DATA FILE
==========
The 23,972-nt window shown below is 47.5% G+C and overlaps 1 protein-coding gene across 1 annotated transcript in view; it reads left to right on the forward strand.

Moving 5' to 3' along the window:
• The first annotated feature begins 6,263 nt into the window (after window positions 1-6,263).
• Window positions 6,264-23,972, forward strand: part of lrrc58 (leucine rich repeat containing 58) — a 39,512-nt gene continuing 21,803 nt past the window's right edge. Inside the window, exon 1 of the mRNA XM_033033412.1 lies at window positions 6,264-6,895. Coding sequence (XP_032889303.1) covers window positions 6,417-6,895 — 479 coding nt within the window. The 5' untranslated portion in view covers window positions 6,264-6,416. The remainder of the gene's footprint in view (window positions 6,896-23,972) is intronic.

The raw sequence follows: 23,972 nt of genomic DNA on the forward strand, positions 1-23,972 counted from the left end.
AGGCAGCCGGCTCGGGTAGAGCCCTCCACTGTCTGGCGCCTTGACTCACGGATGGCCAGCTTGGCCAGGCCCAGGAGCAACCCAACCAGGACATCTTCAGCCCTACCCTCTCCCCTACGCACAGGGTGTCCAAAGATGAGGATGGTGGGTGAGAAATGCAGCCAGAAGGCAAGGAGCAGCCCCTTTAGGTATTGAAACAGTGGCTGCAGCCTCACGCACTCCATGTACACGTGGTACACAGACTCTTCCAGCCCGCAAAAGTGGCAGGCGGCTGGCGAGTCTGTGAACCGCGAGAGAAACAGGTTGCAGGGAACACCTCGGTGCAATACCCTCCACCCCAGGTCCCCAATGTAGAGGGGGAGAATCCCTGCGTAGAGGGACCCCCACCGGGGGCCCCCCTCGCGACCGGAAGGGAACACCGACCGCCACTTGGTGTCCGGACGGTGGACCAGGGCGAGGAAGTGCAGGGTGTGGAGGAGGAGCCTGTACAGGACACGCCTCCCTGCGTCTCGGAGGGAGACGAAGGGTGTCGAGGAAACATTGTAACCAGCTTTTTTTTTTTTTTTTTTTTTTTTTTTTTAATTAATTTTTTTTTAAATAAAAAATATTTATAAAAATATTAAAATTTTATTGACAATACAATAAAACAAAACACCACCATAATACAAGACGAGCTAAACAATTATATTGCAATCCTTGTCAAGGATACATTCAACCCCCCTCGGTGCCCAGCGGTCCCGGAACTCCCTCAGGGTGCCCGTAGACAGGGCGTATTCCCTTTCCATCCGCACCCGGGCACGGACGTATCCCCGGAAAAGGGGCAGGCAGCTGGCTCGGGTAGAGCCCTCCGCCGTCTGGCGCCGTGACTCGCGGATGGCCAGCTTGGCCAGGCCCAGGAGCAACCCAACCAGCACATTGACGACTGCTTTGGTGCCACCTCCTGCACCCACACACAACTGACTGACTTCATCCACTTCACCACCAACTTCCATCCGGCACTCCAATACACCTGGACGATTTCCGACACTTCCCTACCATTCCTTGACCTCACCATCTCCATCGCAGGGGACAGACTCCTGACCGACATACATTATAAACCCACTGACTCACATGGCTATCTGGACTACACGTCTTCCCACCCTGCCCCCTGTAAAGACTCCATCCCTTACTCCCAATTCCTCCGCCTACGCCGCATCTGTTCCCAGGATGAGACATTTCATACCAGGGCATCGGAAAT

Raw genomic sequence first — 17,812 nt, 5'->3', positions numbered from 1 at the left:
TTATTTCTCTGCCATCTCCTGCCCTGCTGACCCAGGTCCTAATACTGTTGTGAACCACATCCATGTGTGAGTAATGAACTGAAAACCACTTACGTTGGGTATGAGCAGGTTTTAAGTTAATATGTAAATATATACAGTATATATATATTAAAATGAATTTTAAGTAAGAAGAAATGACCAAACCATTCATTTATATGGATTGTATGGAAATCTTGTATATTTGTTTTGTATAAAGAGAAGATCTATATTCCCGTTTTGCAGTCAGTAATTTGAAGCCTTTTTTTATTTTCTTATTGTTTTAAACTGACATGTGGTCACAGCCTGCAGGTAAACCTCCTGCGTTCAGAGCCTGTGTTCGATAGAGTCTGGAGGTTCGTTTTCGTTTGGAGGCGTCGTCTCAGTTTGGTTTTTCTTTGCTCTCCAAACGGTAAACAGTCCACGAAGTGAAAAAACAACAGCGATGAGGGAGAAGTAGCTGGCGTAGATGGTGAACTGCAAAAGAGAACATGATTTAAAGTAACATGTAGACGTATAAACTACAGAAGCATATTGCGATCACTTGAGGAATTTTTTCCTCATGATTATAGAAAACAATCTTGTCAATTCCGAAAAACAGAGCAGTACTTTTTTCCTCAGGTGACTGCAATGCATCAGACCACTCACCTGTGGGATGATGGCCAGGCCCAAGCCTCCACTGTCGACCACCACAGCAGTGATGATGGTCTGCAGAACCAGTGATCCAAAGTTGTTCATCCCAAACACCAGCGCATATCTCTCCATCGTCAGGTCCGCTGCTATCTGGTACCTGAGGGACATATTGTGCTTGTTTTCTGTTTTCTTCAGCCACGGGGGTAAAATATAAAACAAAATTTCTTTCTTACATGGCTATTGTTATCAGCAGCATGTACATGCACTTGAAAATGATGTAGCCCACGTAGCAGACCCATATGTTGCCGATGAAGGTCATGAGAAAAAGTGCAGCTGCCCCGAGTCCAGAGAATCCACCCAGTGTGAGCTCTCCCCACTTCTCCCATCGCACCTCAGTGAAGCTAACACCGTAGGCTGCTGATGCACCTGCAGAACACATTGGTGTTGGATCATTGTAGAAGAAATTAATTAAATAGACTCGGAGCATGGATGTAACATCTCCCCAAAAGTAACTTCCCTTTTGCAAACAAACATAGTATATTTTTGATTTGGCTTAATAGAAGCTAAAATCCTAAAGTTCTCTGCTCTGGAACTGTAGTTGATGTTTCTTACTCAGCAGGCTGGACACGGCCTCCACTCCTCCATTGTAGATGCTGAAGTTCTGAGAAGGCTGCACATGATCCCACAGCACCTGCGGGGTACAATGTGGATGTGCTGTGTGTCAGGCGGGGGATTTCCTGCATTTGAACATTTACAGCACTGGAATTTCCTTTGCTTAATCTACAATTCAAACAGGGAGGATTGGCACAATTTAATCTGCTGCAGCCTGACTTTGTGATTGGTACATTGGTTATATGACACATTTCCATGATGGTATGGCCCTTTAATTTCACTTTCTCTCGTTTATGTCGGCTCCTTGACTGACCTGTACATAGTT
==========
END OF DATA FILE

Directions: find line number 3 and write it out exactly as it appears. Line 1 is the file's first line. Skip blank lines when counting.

• The first annotated feature begins 6,263 nt into the window (after window positions 1-6,263).